There’s a lot to figure out there, as photography no longer really works in my life the way that it used to…

Photography is something that I learned from my dad, among other things. For him & his brother, it was a specialized skill that could bring in enough revenue to support a family, but the times have changed… 

It’s a bit scary for me, after having spent a good decade cultivating an identity as a ‘photographer‘, to no longer consider myself one. But the title no longer fits, and most of you probably are making more pictures than I am these days…

Part of it is a natural bit of growth: I’ve made over 1.5M photographs, and that feels like plenty… my interests have been evolving from documentary work towards public art and community organizing for some time now.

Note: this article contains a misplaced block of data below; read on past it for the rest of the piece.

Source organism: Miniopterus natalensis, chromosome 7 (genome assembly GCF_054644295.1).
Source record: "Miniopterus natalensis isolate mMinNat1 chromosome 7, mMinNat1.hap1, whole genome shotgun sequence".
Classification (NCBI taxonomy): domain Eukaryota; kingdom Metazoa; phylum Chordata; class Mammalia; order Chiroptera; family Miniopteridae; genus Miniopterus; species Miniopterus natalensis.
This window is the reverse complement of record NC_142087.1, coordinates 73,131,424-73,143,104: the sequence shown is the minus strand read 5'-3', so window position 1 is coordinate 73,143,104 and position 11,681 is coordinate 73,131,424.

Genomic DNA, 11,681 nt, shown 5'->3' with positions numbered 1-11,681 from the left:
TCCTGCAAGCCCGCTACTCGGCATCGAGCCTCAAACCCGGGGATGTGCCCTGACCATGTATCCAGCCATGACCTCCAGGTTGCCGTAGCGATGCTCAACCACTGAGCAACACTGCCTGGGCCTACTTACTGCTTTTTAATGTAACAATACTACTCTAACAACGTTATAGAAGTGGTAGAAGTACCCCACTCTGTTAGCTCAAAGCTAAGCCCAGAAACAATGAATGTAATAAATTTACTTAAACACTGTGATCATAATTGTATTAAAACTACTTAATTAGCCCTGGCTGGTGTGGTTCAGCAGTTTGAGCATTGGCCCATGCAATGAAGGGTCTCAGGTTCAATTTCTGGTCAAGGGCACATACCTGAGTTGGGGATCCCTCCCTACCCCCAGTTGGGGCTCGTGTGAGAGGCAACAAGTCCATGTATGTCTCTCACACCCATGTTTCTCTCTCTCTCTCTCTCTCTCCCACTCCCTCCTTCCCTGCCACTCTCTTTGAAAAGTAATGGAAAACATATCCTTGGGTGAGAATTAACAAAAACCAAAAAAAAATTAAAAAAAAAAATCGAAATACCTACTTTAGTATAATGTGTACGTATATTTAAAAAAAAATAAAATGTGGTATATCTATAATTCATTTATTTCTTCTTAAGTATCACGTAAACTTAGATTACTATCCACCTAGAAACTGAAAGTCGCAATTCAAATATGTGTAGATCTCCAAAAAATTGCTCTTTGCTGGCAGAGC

And the world has changed: it used to be that if I didn’t make images of that protest or performance or person backstage, there was no record of them. Now, it feels like everyone else has got it covered.

But part of it is a simple economic reality that the business doesn’t work anymore. What was a scarce resource has become an abundant one; as new photography businesses spring up left and right, rates and lifetime earnings in the field are plummeting.

It’s particularly important for me to be transparent about it now that our government has rolled back protections around predatory for-profit educational institutions, and many businesses are preying on aspiring photographers…